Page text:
Gaining a long-term commitment from Camping World to sponsor the Truck Series would be a relief for NASCAR, which is set to lose Nationwide Insurance as title sponsor for the NASCAR Nationwide Series at the end of the 2014 season. The sponsorship of the Cup Series by Sprint runs through 2016.
The NCWTS is back in action on March 29th at 2:30 PM (ET) when the trucks visit Martinsville Speedway in the Kroger 250, which can be seen on Fox Sports 1. Ratings for the season opener were up 11 percent.
Harvick Takes Win At Phoenix In Second Race With New Team
posted by Justin Tucker
Monday March 3, 2014
Phoenix International Raceway has become Kevin Harvick’s home away from home. Sunday Afternoon was no exception as Harvick charged to the front early and would dominate for much of the day, leading 224 of the scheduled 312 laps to record his record fifth win on the one mile oval and his third win in the last four races at Phoenix.
Harvick, coming off of a disappointing Speedweeks which was capped by a last lap crash in the Daytona 500 in his debut with Stewart-Haas Racing, set the tone on Saturday by winning both practices while having the best 5 and 10-lap averages in the first practice of the day on Saturday. On Sunday, Harvick and his No. 4 Jimmy John’s Chevrolet was nothing short of flawless as he was able to hold Dale Earnhardt, Jr. by .489 seconds after a late race restart to claim his 24th career Sprint Cup Series victory.
“Man, this is awesome,” Harvick said after his dominant victory on Sunday. “Man, this just solidifies so many things and so many decisions. It’s been so much work with all the time and effort that these guys (the crew) have put in—but what a race car.”
Stewart Haas Racing co-owner Gene Haas shared in Harvick’s excitement after the race.
“It took long enough,” Haas joked. “This is phenomenal. I think there was a lot of skepticism last year about what myself and Tony (Stewart) what we were up to, was there a lot of madness to this. Quite frankly, it’s a great team, there’s a lot of synergy at the shop, people working together. I don’t know what we did, but I think we put together a great organization.”
Daytona 500 winner Dale Earnhardt, Jr. continued his hot start to the 2014 season. Earnhardt Jr. would finish second on Sunday, marking his seventh consecutive top 10 finish since the end of the 2013 season. Earnhardt Jr. was pleased with the effort after a coast-to-coast whirlwind week after winning his second Daytona 500 and also gave great praise to the efforts of Harvick and the No. 4 team.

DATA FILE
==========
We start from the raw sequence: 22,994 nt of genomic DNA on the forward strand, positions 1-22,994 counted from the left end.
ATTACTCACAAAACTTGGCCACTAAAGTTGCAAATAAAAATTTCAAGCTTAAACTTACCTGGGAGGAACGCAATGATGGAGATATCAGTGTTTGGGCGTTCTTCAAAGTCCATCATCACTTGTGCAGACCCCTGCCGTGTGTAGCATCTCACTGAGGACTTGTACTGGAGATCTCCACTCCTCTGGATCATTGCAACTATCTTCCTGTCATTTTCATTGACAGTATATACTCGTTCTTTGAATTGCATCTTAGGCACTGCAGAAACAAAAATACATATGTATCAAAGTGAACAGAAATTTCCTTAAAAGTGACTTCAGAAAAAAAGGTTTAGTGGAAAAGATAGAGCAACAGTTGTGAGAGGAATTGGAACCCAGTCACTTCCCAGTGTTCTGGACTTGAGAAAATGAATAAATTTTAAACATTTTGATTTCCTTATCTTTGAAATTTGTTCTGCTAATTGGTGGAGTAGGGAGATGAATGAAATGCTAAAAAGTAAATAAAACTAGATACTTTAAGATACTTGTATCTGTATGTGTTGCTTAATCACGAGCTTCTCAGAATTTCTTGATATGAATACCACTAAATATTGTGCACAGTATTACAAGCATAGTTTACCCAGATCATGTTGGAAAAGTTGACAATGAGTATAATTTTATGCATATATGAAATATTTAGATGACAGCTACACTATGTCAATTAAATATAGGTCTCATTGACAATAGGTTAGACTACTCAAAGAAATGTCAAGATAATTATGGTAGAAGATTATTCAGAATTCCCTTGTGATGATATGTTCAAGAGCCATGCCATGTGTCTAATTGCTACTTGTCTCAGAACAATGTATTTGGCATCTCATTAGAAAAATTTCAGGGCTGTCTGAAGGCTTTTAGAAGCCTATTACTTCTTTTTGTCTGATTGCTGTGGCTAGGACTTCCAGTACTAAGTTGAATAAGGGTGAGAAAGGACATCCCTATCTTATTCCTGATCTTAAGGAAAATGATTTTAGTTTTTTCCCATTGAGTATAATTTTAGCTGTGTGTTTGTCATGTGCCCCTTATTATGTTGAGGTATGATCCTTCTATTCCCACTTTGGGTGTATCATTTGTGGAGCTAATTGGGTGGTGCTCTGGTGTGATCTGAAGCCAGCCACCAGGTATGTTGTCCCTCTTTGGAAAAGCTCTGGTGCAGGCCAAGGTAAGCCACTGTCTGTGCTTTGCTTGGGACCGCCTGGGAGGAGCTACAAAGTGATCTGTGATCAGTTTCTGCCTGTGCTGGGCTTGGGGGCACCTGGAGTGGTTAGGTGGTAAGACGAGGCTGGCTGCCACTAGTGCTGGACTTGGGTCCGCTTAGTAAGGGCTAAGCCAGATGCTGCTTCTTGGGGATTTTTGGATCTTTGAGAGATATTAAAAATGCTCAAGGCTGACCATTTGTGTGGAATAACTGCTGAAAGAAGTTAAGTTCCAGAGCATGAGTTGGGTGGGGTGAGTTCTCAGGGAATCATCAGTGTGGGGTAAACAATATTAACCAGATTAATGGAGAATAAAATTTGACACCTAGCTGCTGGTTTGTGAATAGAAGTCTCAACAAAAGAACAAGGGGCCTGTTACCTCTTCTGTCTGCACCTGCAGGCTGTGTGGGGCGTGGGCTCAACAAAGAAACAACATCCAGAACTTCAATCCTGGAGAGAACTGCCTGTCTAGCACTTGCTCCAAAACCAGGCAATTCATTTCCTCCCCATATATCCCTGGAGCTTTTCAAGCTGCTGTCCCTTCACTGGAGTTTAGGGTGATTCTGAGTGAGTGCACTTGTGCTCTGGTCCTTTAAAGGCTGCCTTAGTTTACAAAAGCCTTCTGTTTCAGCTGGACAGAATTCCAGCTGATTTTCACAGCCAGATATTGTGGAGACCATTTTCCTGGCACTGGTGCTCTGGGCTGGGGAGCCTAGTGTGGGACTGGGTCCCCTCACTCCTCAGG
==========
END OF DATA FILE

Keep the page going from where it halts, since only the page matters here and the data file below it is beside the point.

“I’ve got to congratulate Kevin. Those guys were two-tenths faster than everyone all weekend in practice. They were just phenomenal,” Earnhardt said. “To be able to run with them all day was a big confidence builder for us.”
Joining Harvick and Earnhardt in the top 5 of The Profit on CNBC 500K were Brad Keselowski with his second consecutive top 3 run of 2014 in third. Keselowski’s Team Penske teammate Joey Logano would finish fourth, and Jeff Gordon would come home fifth in his No. 24 Pepsi Max Chevrolet.
Jimmie Johnson finished in sixth, followed by Ryan Newman with a nice rebound after Daytona in seventh. Carl Edwards would carry the banner for Roush Fenway Racing by finishing eighth, Kyle Busch was ninth, and Jamie McMurray would finish tenth.
A look at the Profit on CNBC 500K by the numbers. There were 14 lead changes among eight different drivers, there were eight cautions for 39 laps which slowed the race pace to 109.229 MPH.
Next Sunday, the Sprint Cup Series heads to Sin City and the Las Vegas Motor
Starting Lineup: The Profit On CNBC 500K
posted by Thomas Bowles
Saturday March 1, 2014
Drivers in RED (i) are those ineligible to collect Sprint Cup points
Daytona 500 TV Ratings Down
posted by Frontstretch Staff
Wednesday February 26, 2014
What was the longest weather delay in Daytona 500 history turned out to bring NASCAR lower ratings and TV viewership Sunday night than expected. According to a report Monday from FOX Sports, the 56th running of the Daytona 500 airing at 8 PM (ET) posted a 5.6/10 national household rating/share which averaged 9.3 million viewers. That’s down 44 percent from last year’s 9.9, easily making it the least-watched Daytona 500 of all-time.
Due to the six-hour, twenty-two minute rain delay in Daytona, the race was up against the primetime coverage of the Winter Olympics Closing Ceremony from Sochi, Russia on NBC (15.25 million viewers). FOX also reported that 69% of the pre-rain delay viewers of the race, which began at 1 PM (ET) kept tuning in.
In comparison, the 2013 Daytona 500 on FOX was the most-watched race in five years, posting a 9.9/22 rating/share, commanding 16.7 million viewers. The Daytona 500 in 2012, the first to ever be run on a Monday and in the primetime slot did a 7.7/13 overnight rating/share which resulted in 13.67 million households viewing the race according to Nielsen TV ratings data.